Tinsel-town meets the Occupation at Oscars
The Israel-Palestine drama will play out at the Oscars
Films from each side of the settlement walls have broached the conflict at the Oscars, despite a detained director
By Amy Goodman, Comment is Free, Guardian
February 21, 2013
The Academy Awards ceremony will make history this year with the first ever nomination of a feature documentary made by a Palestinian. 5 Broken Cameras was filmed and directed by Emad Burnat, a resident of the occupied Palestinian West Bank town of Bil’in, along with his Israeli filmmaking partner Guy Davidi.
What does a Palestinian farmer wear on the red carpet in Hollywood? We were almost prevented from knowing, as Burnat, his wife and 8-year-old son were detained at Los Angeles International Airport and threatened with deportation. Despite his formal invitation from the Academy of Motion Picture Arts and Sciences as an Oscar-nominated filmmaker, it took the intervention of Oscar-winning documentarian Michael Moore, who now sits on the Academy Board of Governors, followed by Academy attorneys, for Burnat and his family to gain entry into the country.
5 Broken Cameras is in competition at the Oscars with an Israeli documentary, The Gatekeepers, a film that features interviews with the six surviving former directors of Israel‘s Shin Bet, the country’s secret internal security service, which functions as a sort of hybrid of the US FBI and CIA. In the film, all six condemn the current practices of Israeli occupation and settlement expansion.
In a remarkable case of life imitating art, as celebrities gather for the entertainment industry’s biggest gala of the year, the Israel/Palestine conflict is being played out on the streets of Tinseltown.
Hours after regaining his freedom, Burnat issued a statement that read:
“Last night, on my way from Turkey to Los Angeles, CA, my family and I were held at US immigration for about an hour and questioned about the purpose of my visit to the United States. Immigration officials asked for proof that I was nominated for an Academy Award for the documentary 5 Broken Cameras and they told me that if I couldn’t prove the reason for my visit, my wife Soraya, my son Gibreel and I would be sent back to Turkey on the same day.”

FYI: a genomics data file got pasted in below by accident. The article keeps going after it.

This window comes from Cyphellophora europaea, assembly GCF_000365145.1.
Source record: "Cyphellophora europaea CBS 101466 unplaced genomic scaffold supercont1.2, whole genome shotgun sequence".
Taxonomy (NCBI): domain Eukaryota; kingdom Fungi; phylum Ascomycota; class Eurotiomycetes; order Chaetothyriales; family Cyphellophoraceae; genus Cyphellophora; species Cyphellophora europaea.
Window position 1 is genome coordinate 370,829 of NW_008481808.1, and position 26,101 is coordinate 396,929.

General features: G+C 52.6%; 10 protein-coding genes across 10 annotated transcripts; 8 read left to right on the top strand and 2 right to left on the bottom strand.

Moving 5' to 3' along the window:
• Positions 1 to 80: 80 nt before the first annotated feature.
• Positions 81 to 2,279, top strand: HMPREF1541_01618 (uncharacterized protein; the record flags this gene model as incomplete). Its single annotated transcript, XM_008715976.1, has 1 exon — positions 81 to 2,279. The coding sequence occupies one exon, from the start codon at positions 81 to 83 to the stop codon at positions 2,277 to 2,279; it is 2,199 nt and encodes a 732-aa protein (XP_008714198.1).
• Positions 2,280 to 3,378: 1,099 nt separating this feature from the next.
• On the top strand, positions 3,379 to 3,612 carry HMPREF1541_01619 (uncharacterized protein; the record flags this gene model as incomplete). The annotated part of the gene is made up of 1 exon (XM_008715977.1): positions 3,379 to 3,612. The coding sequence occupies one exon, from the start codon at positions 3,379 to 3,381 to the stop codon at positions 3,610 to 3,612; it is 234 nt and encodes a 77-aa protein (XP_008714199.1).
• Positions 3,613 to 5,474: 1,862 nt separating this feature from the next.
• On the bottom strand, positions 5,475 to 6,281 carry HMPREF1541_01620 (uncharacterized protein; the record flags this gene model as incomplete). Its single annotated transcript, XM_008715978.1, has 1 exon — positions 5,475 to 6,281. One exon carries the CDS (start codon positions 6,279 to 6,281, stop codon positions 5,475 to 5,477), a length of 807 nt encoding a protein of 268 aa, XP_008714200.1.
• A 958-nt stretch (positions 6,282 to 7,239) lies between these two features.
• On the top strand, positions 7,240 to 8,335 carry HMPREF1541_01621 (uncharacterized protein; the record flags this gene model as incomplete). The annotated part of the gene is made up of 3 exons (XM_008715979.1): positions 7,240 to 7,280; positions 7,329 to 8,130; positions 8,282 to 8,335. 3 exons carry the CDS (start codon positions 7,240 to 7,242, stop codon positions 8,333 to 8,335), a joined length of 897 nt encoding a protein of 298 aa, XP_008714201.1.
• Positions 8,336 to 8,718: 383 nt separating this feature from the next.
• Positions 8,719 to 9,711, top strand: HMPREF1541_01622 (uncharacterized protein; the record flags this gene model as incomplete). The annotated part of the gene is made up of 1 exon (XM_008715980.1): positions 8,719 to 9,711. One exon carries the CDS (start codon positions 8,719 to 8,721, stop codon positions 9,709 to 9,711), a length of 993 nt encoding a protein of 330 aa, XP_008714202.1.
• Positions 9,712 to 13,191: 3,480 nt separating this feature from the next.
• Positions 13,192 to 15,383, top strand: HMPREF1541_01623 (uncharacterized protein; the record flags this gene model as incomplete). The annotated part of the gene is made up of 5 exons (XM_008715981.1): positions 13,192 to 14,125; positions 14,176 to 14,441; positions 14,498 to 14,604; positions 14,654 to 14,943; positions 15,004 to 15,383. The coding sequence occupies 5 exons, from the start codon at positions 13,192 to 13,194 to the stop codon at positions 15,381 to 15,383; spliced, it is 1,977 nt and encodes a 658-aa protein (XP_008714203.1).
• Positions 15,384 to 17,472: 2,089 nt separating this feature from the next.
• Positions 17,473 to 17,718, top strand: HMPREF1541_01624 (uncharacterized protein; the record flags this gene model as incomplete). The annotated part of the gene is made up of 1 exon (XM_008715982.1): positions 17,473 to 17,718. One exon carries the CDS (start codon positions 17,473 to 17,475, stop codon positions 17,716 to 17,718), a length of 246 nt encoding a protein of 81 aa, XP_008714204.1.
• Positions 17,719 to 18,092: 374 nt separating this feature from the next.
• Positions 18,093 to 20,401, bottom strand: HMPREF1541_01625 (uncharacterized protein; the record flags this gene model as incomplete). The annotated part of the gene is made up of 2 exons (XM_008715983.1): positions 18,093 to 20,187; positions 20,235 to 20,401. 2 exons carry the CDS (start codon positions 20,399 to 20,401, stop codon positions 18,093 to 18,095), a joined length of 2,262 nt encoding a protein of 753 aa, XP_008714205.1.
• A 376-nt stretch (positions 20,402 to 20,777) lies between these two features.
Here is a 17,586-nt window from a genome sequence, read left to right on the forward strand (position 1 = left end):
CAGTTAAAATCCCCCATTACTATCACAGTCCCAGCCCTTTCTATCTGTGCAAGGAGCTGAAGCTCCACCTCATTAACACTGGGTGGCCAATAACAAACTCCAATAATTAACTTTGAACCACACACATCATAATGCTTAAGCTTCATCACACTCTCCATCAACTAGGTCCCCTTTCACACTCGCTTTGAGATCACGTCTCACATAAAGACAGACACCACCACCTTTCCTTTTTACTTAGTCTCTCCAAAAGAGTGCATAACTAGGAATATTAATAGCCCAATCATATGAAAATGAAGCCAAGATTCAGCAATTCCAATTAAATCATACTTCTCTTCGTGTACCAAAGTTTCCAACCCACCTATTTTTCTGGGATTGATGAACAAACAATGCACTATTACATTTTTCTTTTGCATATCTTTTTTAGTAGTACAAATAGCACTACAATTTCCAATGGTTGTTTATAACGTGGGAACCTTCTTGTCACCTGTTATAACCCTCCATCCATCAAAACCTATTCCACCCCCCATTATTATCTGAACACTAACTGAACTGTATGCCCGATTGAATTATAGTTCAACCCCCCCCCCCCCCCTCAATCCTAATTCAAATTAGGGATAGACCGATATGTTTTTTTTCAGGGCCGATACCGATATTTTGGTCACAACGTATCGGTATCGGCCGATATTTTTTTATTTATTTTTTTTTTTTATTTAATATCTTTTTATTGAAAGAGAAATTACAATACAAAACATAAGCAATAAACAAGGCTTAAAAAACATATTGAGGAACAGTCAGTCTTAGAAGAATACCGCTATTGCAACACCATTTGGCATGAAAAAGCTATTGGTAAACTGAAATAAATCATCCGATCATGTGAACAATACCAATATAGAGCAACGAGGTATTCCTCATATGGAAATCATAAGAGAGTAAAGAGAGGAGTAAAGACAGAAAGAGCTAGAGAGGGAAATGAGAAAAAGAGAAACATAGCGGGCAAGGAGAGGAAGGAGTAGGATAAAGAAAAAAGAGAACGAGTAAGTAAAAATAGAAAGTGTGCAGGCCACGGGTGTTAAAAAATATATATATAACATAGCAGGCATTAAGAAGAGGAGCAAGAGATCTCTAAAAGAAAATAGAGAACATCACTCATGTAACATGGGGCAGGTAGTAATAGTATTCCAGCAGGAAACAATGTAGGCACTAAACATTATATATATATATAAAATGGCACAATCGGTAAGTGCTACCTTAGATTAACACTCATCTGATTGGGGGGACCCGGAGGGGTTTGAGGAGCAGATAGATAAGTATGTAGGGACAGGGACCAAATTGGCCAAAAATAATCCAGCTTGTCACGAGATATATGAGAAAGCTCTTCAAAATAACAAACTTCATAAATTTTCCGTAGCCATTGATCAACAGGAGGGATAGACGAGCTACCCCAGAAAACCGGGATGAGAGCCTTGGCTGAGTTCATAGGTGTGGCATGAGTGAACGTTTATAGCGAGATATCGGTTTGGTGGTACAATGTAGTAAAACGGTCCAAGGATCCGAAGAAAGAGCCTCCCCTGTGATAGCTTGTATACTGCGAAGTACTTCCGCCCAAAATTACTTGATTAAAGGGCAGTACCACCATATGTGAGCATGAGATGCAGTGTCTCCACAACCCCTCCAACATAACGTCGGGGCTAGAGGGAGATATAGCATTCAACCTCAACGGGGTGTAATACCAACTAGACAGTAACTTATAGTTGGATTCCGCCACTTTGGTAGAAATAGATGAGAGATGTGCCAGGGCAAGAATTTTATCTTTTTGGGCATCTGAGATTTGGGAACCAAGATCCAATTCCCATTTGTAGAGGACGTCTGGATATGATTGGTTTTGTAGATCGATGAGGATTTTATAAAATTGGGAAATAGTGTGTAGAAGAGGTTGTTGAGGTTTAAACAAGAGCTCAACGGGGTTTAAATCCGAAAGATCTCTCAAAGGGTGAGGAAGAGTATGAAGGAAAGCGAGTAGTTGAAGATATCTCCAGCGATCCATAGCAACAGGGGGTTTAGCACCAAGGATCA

He went on:
After 40 minutes of questions and answers, Gibreel asked me why we were still waiting in that small room. I simply told him the truth: ‘Maybe we’ll have to go back.’ I could see his heart sink.
Gibreel’s birth in 2005 was the motivation for the film. Emad Burnat got his first camera then, to record his fourth son growing up. At that time, the government of Israel began building the separation wall through Bil’in, provoking a campaign of nonviolent resistance from the Palestinian residents and their supporters. As Burnat recorded the protests, his cameras were smashed or shot, one by one, destroyed by the violent response from the Israeli army and the armed Israeli settlers.
Dror Moreh is the Israeli director of The Gatekeepers. Moreh told me:
The settlements are the biggest obstacle to peace. If there is something that will prevent peace, it’s the settlements and the settlers. I think this is the largest and most influential and most powerful group in Israeli politics. They’re basically dictating the policy of Israel in the last years. I think that definitely for the Palestinians, the settlements are the worst enemy in their way to the homeland. When they see everywhere, in Judea and Samaria now, the settlements that are built like mushrooms after rain, they see how their country is shrinking.
Both 5 Broken Cameras and The Gatekeepers are up for the Oscar against other very compelling nominees: How to Survive a Plague, about the AIDS epidemic; The Invisible War, about rampant, unprosecuted rape in the U.S. military; and Searching for Sugar Man, about renewal for a musician long thought dead.
Burnat finished his statement on his detention at Los Angeles International Airport:
Although this was an unpleasant experience, this is a daily occurrence for Palestinians, every single day, throughout the West Bank. There are more than 500 Israeli checkpoints, roadblocks, and other barriers to movement across our land, and not a single one of us has been spared the experience that my family and I experienced yesterday. Ours was a very minor example of what my people face every day.
Regardless of which documentary wins, the 2013 Oscars mark a historic shift in the public dialogue on Israel/Palestine, a long-overdue shift to which 40 million television viewers will be exposed.
By Huffington Post
February 20, 2013